Twentieth Sunday in Ordinary Time (A)
August 20, 2023
Fr. John Colacino C.PP.S.







O God, who have prepared for those who love you
good things which no eye can see,
fill our hearts, we pray, with the warmth of your love,
so that, loving you in all things and above all things,
we may attain your promises,
which surpass every human desire.
Through our Lord Jesus Christ, your Son,
who lives and reigns with you in the unity of the Holy Spirit,
God, for ever and ever.Amen.

First Reading Is 56:1,6-7

Thus says the LORD: Observe what is right, do what is just; for my salvation is about to come, my justice, about to be revealed. The foreigners who join themselves to the LORD ministering to him, loving the name of the LORD, and becoming his servants—all who keep the sabbath free from profanation and hold to my covenant, them I will bring to my holy mountain and make joyful in my house of prayer; their burnt offerings and sacrifices will be acceptable on my altar, for my house shall be called a house of prayer for all peoples.

Responsorial Psalm Ps 67:2-3,5,6,8

R. O God, let all the nations praise you!

May God have pity on us and bless us;

may he let his face shine upon us.

So may your way be known upon earth;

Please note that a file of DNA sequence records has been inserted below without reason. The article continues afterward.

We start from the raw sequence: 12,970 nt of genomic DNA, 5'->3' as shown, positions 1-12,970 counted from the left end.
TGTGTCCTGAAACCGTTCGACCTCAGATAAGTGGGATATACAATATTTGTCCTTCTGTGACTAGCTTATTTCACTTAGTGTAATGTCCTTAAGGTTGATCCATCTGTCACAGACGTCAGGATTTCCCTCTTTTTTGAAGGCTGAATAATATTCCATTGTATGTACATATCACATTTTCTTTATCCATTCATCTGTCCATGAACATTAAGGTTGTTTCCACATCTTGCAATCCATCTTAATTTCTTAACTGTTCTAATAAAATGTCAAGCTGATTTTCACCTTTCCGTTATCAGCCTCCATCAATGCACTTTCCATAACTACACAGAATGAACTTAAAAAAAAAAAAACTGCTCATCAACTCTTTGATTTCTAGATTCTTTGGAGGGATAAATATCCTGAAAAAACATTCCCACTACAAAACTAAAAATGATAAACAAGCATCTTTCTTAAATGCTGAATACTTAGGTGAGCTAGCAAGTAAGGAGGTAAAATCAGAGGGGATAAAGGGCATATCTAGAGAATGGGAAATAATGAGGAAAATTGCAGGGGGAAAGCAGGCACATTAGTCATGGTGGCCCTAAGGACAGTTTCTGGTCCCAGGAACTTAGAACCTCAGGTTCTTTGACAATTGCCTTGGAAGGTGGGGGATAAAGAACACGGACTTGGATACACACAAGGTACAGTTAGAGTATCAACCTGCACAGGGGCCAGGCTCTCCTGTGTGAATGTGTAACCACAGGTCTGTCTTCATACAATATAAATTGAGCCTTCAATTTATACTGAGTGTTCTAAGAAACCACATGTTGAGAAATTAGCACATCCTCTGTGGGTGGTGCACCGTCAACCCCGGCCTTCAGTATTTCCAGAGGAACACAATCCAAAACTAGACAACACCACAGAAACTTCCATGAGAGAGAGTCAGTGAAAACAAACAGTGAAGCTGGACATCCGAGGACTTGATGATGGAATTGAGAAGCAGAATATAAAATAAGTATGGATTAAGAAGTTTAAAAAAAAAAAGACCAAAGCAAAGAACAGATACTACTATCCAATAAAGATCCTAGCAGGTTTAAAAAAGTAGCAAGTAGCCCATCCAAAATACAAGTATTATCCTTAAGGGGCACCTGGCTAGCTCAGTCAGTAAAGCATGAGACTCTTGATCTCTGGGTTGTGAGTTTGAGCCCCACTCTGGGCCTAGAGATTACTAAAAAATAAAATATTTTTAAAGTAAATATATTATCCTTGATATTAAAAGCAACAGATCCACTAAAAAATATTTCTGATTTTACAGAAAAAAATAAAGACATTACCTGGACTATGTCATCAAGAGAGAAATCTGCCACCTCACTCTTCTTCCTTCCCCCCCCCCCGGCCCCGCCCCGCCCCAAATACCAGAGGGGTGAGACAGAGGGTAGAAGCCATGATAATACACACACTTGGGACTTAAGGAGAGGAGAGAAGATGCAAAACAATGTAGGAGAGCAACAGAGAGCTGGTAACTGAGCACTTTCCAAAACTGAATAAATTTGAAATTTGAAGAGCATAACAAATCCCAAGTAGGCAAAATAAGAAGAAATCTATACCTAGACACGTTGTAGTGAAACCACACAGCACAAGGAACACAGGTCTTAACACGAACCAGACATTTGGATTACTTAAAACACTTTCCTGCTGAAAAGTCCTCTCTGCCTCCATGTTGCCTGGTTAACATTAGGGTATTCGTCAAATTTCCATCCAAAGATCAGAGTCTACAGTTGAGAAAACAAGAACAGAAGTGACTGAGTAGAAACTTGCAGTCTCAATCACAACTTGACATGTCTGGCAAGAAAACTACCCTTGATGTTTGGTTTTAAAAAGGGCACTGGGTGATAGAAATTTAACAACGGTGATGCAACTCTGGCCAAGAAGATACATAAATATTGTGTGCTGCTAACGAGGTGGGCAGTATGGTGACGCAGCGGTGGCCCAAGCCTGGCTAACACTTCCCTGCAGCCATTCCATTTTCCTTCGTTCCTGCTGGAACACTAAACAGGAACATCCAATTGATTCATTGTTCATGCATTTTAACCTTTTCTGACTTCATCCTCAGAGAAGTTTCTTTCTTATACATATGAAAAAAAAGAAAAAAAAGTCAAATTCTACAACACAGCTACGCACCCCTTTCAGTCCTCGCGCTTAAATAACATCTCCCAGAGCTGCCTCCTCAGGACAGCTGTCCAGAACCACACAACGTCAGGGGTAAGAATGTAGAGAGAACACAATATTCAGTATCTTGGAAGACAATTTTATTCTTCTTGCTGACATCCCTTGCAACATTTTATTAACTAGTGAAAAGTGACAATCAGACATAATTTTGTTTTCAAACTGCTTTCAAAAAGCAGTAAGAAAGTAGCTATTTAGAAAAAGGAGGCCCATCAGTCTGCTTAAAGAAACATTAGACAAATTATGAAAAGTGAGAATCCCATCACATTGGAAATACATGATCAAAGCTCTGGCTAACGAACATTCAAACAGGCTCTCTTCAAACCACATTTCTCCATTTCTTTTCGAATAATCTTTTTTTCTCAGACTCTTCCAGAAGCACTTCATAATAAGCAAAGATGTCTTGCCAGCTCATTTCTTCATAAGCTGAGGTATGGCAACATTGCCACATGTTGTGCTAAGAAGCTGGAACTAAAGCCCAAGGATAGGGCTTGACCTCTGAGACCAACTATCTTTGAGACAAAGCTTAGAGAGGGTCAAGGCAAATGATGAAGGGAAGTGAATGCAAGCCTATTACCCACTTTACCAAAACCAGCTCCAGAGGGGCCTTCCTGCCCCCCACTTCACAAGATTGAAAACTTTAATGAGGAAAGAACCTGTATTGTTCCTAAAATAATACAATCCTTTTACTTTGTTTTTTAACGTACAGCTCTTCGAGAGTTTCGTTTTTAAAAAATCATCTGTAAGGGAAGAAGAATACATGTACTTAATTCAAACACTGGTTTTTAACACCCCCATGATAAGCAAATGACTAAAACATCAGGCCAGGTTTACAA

among all nations, your salvation.  R.

May the nations be glad and exult

because you rule the peoples in equity;

the nations on the earth you guide.  R.

May the peoples praise you, O God;

may all the peoples praise you!

May God bless us,

and may all the ends of the earth fear him!  R.

Second Reading Rom 11:13-15,29-32

Brothers and sisters: I am speaking to you Gentiles.  Inasmuch as I am the apostle to the Gentiles, I glory in my ministry in order to make my race jealous and thus save some of them.  For if their rejection is the reconciliation of the world, what will their acceptance be but life from the dead? For the gifts and the call of God are irrevocable.  Just as you once disobeyed God but have now received mercy because of their disobedience, so they have now disobeyed in order that, by virtue of the mercy shown to you, they too may now receive mercy. For God delivered all to disobedience, that he might have mercy upon all.

Gospel Acclamation Cf. Mt 4:23


Gospel Mt 15:21-28

At that time, Jesus withdrew to the region of Tyre and Sidon.  And behold, a Canaanite woman of that district came and called out, "Have pity on me, Lord, Son of David! My daughter is tormented by a demon." But Jesus did not say a word in answer to her.  Jesus' disciples came and asked him, "Send her away, for she keeps calling out after us." He said in reply, "I was sent only to the lost sheep of the house of Israel." But the woman came and did Jesus homage, saying, "Lord, help me."  He said in reply, "It is not right to take the food of the children and throw it to the dogs." She said, "Please, Lord, for even the dogs eat the scraps that fall from the table of their masters." Then Jesus said to her in reply, "O woman, great is your faith!  Let it be done for you as you wish." And the woman's daughter was healed from that hour.

Catena Nova